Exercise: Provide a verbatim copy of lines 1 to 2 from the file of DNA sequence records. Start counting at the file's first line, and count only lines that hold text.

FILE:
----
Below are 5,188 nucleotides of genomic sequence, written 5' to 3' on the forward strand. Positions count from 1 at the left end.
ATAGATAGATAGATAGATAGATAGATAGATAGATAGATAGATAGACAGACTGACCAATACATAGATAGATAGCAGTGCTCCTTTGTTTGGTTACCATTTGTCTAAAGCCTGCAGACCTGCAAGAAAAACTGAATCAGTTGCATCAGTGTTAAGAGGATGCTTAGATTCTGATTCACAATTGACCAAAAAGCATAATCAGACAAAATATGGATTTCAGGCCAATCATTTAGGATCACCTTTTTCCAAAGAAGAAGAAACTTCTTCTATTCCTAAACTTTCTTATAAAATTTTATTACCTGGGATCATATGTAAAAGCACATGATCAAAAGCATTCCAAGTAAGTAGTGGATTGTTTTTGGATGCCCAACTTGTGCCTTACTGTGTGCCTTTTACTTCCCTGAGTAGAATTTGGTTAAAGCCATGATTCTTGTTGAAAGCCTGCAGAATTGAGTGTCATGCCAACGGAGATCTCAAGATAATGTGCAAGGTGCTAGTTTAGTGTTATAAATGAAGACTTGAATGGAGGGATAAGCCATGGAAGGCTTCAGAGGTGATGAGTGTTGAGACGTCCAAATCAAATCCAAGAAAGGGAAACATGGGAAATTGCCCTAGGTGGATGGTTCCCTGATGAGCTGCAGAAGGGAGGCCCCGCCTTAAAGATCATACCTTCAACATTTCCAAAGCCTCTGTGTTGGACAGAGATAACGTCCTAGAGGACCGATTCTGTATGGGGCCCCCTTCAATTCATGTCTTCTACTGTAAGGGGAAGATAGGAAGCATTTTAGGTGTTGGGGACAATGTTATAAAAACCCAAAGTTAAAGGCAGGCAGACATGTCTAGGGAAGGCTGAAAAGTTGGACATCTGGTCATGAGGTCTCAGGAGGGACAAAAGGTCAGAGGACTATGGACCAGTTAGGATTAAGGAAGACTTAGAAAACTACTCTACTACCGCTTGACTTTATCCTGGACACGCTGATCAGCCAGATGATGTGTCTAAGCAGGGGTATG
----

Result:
Below are 5,188 nucleotides of genomic sequence, written 5' to 3' on the forward strand. Positions count from 1 at the left end.
ATAGATAGATAGATAGATAGATAGATAGATAGATAGATAGATAGACAGACTGACCAATACATAGATAGATAGCAGTGCTCCTTTGTTTGGTTACCATTTGTCTAAAGCCTGCAGACCTGCAAGAAAAACTGAATCAGTTGCATCAGTGTTAAGAGGATGCTTAGATTCTGATTCACAATTGACCAAAAAGCATAATCAGACAAAATATGGATTTCAGGCCAATCATTTAGGATCACCTTTTTCCAAAGAAGAAGAAACTTCTTCTATTCCTAAACTTTCTTATAAAATTTTATTACCTGGGATCATATGTAAAAGCACATGATCAAAAGCATTCCAAGTAAGTAGTGGATTGTTTTTGGATGCCCAACTTGTGCCTTACTGTGTGCCTTTTACTTCCCTGAGTAGAATTTGGTTAAAGCCATGATTCTTGTTGAAAGCCTGCAGAATTGAGTGTCATGCCAACGGAGATCTCAAGATAATGTGCAAGGTGCTAGTTTAGTGTTATAAATGAAGACTTGAATGGAGGGATAAGCCATGGAAGGCTTCAGAGGTGATGAGTGTTGAGACGTCCAAATCAAATCCAAGAAAGGGAAACATGGGAAATTGCCCTAGGTGGATGGTTCCCTGATGAGCTGCAGAAGGGAGGCCCCGCCTTAAAGATCATACCTTCAACATTTCCAAAGCCTCTGTGTTGGACAGAGATAACGTCCTAGAGGACCGATTCTGTATGGGGCCCCCTTCAATTCATGTCTTCTACTGTAAGGGGAAGATAGGAAGCATTTTAGGTGTTGGGGACAATGTTATAAAAACCCAAAGTTAAAGGCAGGCAGACATGTCTAGGGAAGGCTGAAAAGTTGGACATCTGGTCATGAGGTCTCAGGAGGGACAAAAGGTCAGAGGACTATGGACCAGTTAGGATTAAGGAAGACTTAGAAAACTACTCTACTACCGCTTGACTTTATCCTGGACACGCTGATCAGCCAGATGATGTGTCTAAGCAGGGGTATG